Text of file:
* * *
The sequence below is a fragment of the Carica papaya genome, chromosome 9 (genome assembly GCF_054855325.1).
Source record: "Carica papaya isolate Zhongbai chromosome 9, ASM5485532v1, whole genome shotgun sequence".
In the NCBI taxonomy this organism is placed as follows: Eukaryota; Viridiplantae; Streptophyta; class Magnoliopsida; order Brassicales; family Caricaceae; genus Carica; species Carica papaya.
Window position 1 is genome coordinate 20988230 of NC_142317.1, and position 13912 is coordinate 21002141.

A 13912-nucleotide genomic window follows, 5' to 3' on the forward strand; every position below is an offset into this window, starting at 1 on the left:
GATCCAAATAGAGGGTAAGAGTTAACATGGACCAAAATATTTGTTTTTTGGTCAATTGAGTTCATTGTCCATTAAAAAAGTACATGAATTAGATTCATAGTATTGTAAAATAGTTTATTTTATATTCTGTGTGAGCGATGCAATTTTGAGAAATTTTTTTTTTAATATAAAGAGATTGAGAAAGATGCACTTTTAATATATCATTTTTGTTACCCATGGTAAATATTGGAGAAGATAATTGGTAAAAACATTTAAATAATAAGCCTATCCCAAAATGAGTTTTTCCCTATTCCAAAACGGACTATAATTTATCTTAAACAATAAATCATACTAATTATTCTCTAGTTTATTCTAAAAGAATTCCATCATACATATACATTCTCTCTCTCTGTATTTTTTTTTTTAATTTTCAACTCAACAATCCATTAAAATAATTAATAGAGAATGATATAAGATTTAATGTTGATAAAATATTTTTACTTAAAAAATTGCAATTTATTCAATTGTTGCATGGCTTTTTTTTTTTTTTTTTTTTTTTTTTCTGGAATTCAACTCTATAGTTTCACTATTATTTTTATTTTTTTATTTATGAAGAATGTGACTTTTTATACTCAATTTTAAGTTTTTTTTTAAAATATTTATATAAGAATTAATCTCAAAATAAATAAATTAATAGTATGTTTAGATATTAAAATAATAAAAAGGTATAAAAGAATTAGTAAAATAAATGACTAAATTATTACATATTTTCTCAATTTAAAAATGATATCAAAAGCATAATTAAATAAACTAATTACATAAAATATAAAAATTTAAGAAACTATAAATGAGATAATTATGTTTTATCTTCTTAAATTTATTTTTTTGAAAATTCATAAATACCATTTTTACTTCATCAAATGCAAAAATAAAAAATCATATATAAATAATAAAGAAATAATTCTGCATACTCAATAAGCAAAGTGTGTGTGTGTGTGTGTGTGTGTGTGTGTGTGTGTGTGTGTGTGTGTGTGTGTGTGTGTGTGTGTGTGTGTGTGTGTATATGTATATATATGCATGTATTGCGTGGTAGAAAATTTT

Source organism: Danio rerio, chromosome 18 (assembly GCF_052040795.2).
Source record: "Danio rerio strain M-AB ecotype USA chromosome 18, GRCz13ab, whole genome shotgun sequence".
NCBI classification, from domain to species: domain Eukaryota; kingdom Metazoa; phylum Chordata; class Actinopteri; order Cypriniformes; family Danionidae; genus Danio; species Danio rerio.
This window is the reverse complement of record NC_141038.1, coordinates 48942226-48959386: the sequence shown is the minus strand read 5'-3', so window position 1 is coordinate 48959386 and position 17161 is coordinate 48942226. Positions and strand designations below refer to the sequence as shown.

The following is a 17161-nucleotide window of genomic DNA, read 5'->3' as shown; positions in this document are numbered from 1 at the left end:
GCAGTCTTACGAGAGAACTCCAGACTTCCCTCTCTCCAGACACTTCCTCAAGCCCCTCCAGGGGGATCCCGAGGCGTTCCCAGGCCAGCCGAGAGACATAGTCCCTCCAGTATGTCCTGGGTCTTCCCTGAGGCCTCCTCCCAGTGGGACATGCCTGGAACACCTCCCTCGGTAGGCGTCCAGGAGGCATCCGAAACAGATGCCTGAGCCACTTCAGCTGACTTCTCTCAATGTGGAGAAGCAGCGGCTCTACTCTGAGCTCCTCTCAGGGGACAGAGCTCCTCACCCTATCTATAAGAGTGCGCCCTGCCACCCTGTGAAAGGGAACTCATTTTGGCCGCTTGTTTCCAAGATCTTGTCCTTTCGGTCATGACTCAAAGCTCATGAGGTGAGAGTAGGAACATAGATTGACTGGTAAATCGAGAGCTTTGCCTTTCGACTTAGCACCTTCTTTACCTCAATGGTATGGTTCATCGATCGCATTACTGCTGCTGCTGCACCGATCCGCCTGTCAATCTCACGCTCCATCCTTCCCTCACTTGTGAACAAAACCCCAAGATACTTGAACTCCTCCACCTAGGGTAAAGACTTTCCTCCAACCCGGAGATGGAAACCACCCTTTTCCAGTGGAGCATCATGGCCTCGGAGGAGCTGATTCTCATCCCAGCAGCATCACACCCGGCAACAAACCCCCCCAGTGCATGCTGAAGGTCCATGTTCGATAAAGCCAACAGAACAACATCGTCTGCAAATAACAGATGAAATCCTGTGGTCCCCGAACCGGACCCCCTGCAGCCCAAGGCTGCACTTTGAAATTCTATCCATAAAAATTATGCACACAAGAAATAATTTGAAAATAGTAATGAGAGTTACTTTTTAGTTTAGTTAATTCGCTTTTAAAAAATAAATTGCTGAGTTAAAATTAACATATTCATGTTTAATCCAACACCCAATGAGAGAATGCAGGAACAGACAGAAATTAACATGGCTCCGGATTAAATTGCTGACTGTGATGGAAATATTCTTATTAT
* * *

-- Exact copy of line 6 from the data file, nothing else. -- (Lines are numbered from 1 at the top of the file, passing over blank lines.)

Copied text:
GATCCAAATAGAGGGTAAGAGTTAACATGGACCAAAATATTTGTTTTTTGGTCAATTGAGTTCATTGTCCATTAAAAAAGTACATGAATTAGATTCATAGTATTGTAAAATAGTTTATTTTATATTCTGTGTGAGCGATGCAATTTTGAGAAATTTTTTTTTTAATATAAAGAGATTGAGAAAGATGCACTTTTAATATATCATTTTTGTTACCCATGGTAAATATTGGAGAAGATAATTGGTAAAAACATTTAAATAATAAGCCTATCCCAAAATGAGTTTTTCCCTATTCCAAAACGGACTATAATTTATCTTAAACAATAAATCATACTAATTATTCTCTAGTTTATTCTAAAAGAATTCCATCATACATATACATTCTCTCTCTCTGTATTTTTTTTTTTAATTTTCAACTCAACAATCCATTAAAATAATTAATAGAGAATGATATAAGATTTAATGTTGATAAAATATTTTTACTTAAAAAATTGCAATTTATTCAATTGTTGCATGGCTTTTTTTTTTTTTTTTTTTTTTTTTTCTGGAATTCAACTCTATAGTTTCACTATTATTTTTATTTTTTTATTTATGAAGAATGTGACTTTTTATACTCAATTTTAAGTTTTTTTTTAAAATATTTATATAAGAATTAATCTCAAAATAAATAAATTAATAGTATGTTTAGATATTAAAATAATAAAAAGGTATAAAAGAATTAGTAAAATAAATGACTAAATTATTACATATTTTCTCAATTTAAAAATGATATCAAAAGCATAATTAAATAAACTAATTACATAAAATATAAAAATTTAAGAAACTATAAATGAGATAATTATGTTTTATCTTCTTAAATTTATTTTTTTGAAAATTCATAAATACCATTTTTACTTCATCAAATGCAAAAATAAAAAATCATATATAAATAATAAAGAAATAATTCTGCATACTCAATAAGCAAAGTGTGTGTGTGTGTGTGTGTGTGTGTGTGTGTGTGTGTGTGTGTGTGTGTGTGTGTGTGTGTGTGTGTGTGTGTGTGTATATGTATATATATGCATGTATTGCGTGGTAGAAAATTTT